send packing
Pack Pack (p[a^]k), v. t. [imp. & p. p. {Packed} (p[a^]kt); p. pr. & vb. n. {Packing}.] [Akin to D. pakken, G. packen, Dan. pakke, Sw. packa, Icel. pakka. See {Pack}, n.] 1. To make a pack of; to arrange closely and securely in a pack; hence, to place and arrange compactly as in a pack; to press into close order or narrow compass; as, to pack goods in a box; to pack fish. [1913 Webster]

Strange materials packed up with wonderful art. --Addison. [1913 Webster]

Where . . . the bones Of all my buried ancestors are packed. --Shak. [1913 Webster]

2. To fill in the manner of a pack, that is, compactly and securely, as for transportation; hence, to fill closely or to repletion; to stow away within; to cause to be full; to crowd into; as, to pack a trunk; the play, or the audience, packs the theater. [1913 Webster]

3. To shuffle, sort and arrange (the cards) in a pack so as to secure the game unfairly; to stack[3] (the deck). [1913 Webster +PJC]

And mighty dukes pack cards for half a crown. --Pope. [1913 Webster]

4. Hence: To bring together or make up unfairly and fraudulently, in order to secure a certain result; to stack[3]; as, to pack a jury or a caucus. [1913 Webster]

The expected council was dwindling into . . . a packed assembly of Italian bishops. --Atterbury. [1913 Webster]

5. To contrive unfairly or fraudulently; to plot. [Obs.] [1913 Webster]

He lost life . . . upon a nice point subtilely devised and packed by his enemies. --Fuller. [1913 Webster]

6. To load with a pack; hence, to load; to encumber; as, to pack a horse. [1913 Webster]

Our thighs packed with wax, our mouths with honey. --Shack. [1913 Webster]

7. To cause to go; to send away with baggage or belongings; esp., to send away peremptorily or suddenly; to {send packing}; -- sometimes with off; as, to pack a boy off to school. [1913 Webster]

He . . . must not die Till George be packed with post horse up to heaven. --Shak. [1913 Webster]

8. To transport in a pack, or in the manner of a pack (i. e., on the backs of men or beasts). [Western U.S.] [1913 Webster]

9. (Hydropathy) To envelop in a wet or dry sheet, within numerous coverings. See {Pack}, n., 5. [1913 Webster]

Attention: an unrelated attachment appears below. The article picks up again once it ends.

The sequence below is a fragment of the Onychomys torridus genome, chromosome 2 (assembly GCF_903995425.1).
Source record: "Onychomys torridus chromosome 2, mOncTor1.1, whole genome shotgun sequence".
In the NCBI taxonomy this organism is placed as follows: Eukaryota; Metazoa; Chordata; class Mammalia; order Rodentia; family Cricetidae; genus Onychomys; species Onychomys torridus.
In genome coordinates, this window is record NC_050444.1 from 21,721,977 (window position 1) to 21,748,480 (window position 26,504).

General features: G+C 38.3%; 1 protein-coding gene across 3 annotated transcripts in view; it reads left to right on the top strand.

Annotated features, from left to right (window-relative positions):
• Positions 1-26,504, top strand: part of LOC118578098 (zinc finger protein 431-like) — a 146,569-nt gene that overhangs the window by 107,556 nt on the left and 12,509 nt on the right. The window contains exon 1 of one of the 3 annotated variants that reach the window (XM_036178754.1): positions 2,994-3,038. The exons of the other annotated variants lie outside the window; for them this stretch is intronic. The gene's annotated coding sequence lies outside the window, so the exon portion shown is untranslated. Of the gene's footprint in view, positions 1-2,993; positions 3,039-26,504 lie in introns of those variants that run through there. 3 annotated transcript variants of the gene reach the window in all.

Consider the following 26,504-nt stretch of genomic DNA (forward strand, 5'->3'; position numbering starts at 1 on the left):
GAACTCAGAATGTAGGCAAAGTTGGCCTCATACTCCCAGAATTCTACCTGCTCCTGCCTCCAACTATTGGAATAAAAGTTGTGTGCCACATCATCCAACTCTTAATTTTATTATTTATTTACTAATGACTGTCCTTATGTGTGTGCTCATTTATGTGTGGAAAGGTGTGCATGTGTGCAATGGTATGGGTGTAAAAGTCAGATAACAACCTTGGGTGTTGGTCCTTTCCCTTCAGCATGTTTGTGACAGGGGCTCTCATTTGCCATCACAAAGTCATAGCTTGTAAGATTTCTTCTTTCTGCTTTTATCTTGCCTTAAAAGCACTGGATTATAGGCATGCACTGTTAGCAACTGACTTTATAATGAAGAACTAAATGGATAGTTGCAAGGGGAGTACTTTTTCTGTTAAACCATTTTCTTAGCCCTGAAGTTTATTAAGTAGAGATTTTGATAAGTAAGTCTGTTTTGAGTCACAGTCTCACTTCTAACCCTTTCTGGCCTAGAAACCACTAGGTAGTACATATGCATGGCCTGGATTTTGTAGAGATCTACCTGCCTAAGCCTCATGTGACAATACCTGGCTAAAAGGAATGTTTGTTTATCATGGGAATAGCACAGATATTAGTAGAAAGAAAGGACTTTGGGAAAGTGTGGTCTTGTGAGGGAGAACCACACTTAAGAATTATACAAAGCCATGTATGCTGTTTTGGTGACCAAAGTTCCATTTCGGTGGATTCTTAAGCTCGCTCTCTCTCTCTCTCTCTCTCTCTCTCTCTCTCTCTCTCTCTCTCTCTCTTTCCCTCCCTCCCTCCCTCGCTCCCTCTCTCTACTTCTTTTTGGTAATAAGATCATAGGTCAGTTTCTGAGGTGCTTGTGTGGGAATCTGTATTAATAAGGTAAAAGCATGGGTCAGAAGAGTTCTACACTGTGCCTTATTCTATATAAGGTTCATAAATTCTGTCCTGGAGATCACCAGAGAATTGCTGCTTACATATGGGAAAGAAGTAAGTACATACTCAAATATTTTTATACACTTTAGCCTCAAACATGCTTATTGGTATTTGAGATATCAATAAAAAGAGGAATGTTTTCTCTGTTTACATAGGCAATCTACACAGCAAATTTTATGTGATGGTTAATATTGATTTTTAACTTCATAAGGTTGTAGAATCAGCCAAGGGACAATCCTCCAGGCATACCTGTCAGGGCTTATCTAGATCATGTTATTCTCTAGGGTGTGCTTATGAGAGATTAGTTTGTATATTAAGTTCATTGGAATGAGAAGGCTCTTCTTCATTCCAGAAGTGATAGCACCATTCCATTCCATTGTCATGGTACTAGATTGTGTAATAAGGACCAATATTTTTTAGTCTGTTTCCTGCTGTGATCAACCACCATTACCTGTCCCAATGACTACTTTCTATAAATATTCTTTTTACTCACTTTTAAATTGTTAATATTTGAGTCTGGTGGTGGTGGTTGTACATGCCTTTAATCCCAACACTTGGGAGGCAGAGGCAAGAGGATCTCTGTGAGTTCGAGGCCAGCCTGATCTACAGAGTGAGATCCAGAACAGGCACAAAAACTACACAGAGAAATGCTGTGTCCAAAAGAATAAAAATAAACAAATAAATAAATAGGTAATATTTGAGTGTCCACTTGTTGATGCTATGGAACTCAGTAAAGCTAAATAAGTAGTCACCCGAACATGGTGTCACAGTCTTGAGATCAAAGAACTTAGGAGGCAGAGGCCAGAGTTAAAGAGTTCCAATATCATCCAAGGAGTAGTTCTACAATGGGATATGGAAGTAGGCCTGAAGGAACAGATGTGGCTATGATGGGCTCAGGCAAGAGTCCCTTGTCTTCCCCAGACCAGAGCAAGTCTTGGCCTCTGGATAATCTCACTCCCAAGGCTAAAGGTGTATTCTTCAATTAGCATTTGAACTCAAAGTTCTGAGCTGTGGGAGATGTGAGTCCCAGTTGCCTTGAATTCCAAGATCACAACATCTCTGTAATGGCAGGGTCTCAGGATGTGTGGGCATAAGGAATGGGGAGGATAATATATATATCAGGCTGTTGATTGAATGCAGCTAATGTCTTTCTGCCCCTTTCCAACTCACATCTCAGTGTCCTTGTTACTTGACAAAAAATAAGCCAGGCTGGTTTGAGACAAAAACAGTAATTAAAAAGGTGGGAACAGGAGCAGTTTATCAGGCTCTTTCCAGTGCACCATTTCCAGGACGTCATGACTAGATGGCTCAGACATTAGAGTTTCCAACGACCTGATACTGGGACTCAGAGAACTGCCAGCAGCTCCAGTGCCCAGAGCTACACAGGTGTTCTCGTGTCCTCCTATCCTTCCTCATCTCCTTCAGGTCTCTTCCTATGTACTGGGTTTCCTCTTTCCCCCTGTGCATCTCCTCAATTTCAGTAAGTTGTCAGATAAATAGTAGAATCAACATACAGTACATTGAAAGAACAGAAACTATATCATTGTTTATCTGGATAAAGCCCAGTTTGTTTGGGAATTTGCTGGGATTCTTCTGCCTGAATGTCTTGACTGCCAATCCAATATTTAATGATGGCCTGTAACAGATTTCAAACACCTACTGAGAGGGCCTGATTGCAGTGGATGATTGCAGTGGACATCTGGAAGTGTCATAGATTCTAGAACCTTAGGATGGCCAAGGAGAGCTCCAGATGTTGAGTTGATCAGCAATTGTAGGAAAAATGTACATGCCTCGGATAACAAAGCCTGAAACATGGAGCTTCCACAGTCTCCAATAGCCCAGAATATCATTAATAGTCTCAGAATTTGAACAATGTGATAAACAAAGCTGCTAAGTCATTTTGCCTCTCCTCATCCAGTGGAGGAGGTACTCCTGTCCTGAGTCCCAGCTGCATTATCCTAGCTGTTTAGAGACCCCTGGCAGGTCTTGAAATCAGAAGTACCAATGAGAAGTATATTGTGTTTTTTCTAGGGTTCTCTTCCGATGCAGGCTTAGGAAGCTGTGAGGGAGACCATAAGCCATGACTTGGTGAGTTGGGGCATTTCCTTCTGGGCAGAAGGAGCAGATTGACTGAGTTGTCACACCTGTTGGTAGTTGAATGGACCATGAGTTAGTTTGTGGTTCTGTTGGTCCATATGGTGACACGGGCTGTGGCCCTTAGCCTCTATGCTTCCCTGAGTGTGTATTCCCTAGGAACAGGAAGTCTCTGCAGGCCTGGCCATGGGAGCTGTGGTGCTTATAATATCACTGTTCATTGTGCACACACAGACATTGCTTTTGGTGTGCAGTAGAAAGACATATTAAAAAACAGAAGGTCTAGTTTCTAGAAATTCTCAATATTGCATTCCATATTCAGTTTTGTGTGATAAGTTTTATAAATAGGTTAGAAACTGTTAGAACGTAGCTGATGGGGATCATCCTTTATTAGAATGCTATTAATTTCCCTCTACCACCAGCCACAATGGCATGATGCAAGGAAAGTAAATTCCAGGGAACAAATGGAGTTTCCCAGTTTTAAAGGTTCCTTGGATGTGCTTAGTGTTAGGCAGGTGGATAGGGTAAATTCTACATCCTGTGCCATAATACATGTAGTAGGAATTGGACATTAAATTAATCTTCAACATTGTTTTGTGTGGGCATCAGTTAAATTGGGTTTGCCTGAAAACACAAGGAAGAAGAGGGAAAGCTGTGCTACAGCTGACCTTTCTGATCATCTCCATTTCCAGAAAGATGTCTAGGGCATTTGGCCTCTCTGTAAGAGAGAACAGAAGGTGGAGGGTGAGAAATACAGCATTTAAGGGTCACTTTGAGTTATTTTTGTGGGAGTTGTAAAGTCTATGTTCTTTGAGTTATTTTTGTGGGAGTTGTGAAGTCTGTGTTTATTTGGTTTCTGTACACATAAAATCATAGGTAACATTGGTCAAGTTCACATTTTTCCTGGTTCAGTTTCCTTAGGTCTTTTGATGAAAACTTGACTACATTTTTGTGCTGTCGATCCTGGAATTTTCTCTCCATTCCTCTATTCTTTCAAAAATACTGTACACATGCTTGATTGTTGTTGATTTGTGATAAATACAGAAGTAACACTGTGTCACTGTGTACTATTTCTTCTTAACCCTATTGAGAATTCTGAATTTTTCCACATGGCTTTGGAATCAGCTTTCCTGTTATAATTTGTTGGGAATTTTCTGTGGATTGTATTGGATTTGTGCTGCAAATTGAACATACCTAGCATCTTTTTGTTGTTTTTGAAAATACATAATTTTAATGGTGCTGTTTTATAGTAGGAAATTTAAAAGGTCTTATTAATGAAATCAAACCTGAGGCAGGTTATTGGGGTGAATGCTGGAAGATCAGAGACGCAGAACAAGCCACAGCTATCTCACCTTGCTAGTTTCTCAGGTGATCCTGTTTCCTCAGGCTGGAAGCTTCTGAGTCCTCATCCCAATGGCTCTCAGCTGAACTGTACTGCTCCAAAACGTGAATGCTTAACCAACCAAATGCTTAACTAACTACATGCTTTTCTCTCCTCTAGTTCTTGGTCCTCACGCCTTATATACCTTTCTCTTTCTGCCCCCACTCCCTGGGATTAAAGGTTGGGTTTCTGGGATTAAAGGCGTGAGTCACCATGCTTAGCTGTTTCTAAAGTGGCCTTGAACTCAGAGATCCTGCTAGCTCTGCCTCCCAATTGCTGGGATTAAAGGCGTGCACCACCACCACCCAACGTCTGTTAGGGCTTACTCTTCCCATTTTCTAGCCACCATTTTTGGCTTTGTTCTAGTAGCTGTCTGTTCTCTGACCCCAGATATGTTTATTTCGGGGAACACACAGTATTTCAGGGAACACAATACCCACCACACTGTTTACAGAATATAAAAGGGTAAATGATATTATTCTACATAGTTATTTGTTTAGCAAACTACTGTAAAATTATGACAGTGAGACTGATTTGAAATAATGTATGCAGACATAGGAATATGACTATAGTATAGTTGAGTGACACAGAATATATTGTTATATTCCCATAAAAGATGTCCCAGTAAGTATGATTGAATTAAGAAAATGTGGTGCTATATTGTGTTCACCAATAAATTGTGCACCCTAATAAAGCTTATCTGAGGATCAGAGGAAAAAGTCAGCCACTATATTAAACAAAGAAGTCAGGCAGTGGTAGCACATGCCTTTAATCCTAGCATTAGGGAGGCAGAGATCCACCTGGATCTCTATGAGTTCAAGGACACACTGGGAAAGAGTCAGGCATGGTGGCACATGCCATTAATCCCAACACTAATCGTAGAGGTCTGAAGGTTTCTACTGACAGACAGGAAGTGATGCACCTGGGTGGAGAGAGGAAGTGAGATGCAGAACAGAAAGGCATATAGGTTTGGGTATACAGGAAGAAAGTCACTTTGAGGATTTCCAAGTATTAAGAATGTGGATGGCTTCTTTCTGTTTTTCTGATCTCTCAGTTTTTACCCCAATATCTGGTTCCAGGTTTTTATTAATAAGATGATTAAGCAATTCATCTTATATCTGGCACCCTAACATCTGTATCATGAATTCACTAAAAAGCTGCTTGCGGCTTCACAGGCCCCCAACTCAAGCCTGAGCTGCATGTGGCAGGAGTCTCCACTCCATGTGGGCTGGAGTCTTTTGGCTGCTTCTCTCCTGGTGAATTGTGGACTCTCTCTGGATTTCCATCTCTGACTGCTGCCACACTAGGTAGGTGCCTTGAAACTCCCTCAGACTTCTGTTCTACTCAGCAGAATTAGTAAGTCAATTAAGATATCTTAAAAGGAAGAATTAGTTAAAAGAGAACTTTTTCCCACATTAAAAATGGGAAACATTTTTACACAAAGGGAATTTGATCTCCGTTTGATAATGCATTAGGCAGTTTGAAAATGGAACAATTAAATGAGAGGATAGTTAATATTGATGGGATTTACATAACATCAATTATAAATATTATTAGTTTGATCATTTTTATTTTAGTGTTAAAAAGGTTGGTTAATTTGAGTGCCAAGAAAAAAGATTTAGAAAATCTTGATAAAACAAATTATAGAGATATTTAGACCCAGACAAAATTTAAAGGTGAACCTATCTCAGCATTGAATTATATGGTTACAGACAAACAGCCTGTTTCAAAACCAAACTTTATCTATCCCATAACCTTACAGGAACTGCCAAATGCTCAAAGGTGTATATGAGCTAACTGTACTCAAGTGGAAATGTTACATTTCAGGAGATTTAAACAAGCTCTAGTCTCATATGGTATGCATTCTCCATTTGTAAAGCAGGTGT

10. (Mech.) To render impervious, as by filling or surrounding with suitable material, or to fit or adjust so as to move without giving passage to air, water, or steam; as, to pack a joint; to pack the piston of a steam engine. [1913 Webster]

11. To cover, envelop, or protect tightly with something; specif. (Hydropathy), to envelop in a wet or dry sheet, within numerous coverings. [Webster 1913 Suppl.]

The Collaborative International Dictionary of English. 2000.

Look at other dictionaries:

  • send packing — send (someone) packing informal to tell someone to go away, usually because you are annoyed with them. There were some kids at the door asking for money, but I sent them packing …   New idioms dictionary

  • send packing — verb stop associating with They dropped her after she had a child out of wedlock • Syn: ↑dismiss, ↑send away, ↑drop • Hypernyms: ↑displace, ↑fire, ↑give notice, ↑ …   Useful english dictionary

  • send packing —    If you send someone packing, you tell them to leave, in a very forceful and unfriendly way.     When Amanda discovered that Jack was unfaithful, she sent him packing …   English Idioms & idiomatic expressions

  • send packing — vp To fire. He fingered the boss s secretary and they sent him packing. 1820s …   Historical dictionary of American slang

  • send packing — phrasal to send off or dismiss roughly or in disgrace …   New Collegiate Dictionary

  • send packing — I (Roget s IV) v. Syn. send away, banish, reject, throw out*, eject; see also dismiss 1 . II (Roget s 3 Superthesaurus) v. show the door, dismiss, discharge, give walking papers …   English dictionary for students

  • send packing — fire; send away rudely …   English contemporary dictionary

  • send packing — idi to dismiss curtly …   From formal English to slang

  • send packing (to) —  Dismiss, fire from a job.  ► “Mr. Foley isn’t the only Washington state incumbent the voters may send packing.” (Wall Street Journal, Sept. 23, 1994, p. A14) …   American business jargon

  • To send packing — Pack Pack, v. i. 1. To make up packs, bales, or bundles; to stow articles securely for transportation. [1913 Webster] 2. To admit of stowage, or of making up for transportation or storage; to become compressed or to settle together, so as to form …   The Collaborative International Dictionary of English

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